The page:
Mental Heath Awareness Week

Filed in Advice On Wildlife, Podcast on May.10, 2021

Its Mental Heath Awareness week and the theme this year is Nature, which is so central to our psychological and emotional health. By having a greater connection to the natural world your life will benefit in so many ways.

Mental Heath Awareness Week

Craig Jones Wildlife Photography Mental Heath Awareness Week All of us will struggle with mental health in one way or another during our lives. The last twelve months have shown this by tested each and everyone of us due to coronavirus.

So I wanted to share my own experiences of this and my methods of coping by sharing a podcast I did for The Brave Moment and also article I wrote last year for Bird Watching magazine to help others.

Craig Jones Wildlife Photography

Craig Jones Wildlife Photography The Brave Moment Podcast

For those wishing to listen to this podcast you can by clicking on the play sign below, alternatively click on one of the following links-Spotify or –Apple.

For me growing up nature was the most beautiful thing, it was my salvation in many ways from seeing my mum suffering from breast cancer when I was twelve.

Sadly after a few years of beating this horrible disease it returned when I was fifteen. That second battle my mum bravely fought was too much and she sadly passed away having fought to the very end.

Nature during these lost years of my childhood as I call them was everything and those troubles and worries went away during that time I spent in nature. Over the decades that traumatic event followed me through my life without me even knowing.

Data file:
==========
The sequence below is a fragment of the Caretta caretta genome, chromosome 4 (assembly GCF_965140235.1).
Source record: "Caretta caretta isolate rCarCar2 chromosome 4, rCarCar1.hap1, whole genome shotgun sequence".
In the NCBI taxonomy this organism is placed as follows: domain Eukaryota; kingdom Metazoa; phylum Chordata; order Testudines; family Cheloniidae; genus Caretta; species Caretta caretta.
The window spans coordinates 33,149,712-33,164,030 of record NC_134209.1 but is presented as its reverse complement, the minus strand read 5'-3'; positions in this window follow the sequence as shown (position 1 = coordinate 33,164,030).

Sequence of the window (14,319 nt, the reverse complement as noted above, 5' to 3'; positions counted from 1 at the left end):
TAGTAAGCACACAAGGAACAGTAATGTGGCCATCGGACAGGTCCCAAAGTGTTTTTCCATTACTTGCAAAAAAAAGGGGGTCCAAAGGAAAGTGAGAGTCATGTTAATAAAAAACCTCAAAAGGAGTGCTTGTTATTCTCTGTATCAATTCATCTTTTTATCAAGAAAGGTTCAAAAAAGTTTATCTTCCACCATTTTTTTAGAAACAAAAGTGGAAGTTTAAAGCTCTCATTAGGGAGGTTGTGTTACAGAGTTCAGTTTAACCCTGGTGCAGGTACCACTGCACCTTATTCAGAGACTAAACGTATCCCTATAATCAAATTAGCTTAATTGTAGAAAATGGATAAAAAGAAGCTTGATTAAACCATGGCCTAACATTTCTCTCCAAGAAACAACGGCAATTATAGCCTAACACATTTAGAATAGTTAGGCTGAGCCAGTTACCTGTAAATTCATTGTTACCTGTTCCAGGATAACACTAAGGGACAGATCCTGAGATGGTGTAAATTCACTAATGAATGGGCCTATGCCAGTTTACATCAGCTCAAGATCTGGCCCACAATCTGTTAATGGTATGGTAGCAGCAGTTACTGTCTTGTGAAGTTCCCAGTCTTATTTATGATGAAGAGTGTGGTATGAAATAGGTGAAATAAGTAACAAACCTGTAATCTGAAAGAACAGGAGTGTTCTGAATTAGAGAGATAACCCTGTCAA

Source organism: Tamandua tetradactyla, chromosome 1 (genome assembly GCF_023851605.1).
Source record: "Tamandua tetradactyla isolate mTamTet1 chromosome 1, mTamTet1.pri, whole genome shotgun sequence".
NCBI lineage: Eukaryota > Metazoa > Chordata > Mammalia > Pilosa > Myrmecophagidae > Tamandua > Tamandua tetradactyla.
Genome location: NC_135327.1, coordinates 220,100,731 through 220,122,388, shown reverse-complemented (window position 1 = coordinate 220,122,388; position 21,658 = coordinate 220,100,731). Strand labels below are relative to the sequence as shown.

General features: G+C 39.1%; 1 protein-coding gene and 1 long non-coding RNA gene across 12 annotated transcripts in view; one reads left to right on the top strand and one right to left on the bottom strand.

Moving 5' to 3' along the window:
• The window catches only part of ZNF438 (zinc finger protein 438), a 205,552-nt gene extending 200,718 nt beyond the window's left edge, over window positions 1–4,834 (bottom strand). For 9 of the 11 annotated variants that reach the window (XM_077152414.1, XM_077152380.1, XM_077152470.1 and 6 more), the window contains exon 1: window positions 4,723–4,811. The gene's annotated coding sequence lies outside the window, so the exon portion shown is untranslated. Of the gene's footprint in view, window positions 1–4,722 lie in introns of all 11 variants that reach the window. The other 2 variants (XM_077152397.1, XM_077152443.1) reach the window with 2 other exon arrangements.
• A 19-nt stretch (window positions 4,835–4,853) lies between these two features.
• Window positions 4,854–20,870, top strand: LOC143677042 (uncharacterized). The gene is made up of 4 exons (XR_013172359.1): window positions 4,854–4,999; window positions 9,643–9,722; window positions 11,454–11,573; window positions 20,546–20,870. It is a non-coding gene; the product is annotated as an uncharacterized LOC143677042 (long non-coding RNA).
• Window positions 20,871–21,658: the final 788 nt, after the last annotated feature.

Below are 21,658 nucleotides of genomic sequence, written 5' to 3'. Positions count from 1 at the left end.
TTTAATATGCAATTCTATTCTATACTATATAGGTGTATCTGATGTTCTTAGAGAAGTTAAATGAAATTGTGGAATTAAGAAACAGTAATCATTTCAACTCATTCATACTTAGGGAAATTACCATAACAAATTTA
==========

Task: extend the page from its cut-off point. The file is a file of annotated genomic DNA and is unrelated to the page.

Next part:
Craig Jones Wildlife Photography Mental Heath Awareness Week

Craig Jones Wildlife Photography Mental Heath Awareness Week

Then other events as a soldier, leaving the army and being homeless, struggling to adjust to civilian life and other events I’ve gone through just added to that traumatic event effecting my own mental health.

Being open and vulnerable is being strong I firmly believe. In the case of my own battles with trauma it is through being open about my struggles and talking to those willing to listen that I have found an outlet to express my pain and move forward constructively and successfully.

We are all traumatised by life, some of us from wrongdoings, others by unprocessed pain and sidelined emotions. Healing is our responsibility because if it isn’t, an unfair circumstance becomes an unlived life.  We are not meant to get through life unscathed. We are not meant to get to the finish line unscarred.

Life hurts us all in different ways, but it is how we respond and who we become that determines whether a trauma becomes a tragedy, or the beginning of the story of how the person begins to start to live again.

Mental health is incredibly important and I’m really glad it’s been spoken about more now. So those suffering know there is help out there once they take that important first step of telling someone.

Nature is incredible and has the power to heal us in many different ways.  For most of human history, we lived as part of nature. It is only in the last five or so generations that so many of us have lived and worked largely separated from nature.

It is only since a 1960’s study that found that patients who were treated in hospitals with a view of nature recovered faster, that science has started to unpack the extraordinary health benefits.

Craig Jones Wildlife Photography Mental Heath Awareness Week

Craig Jones Wildlife Photography Mental Heath Awareness Week

Craig Jones Wildlife Photography Mental Heath Awareness Week

During Mental Health Awareness Week, The Mental Health Foundation have come up with some amazing tips that will help you connect with nature :

1. Find nature wherever you are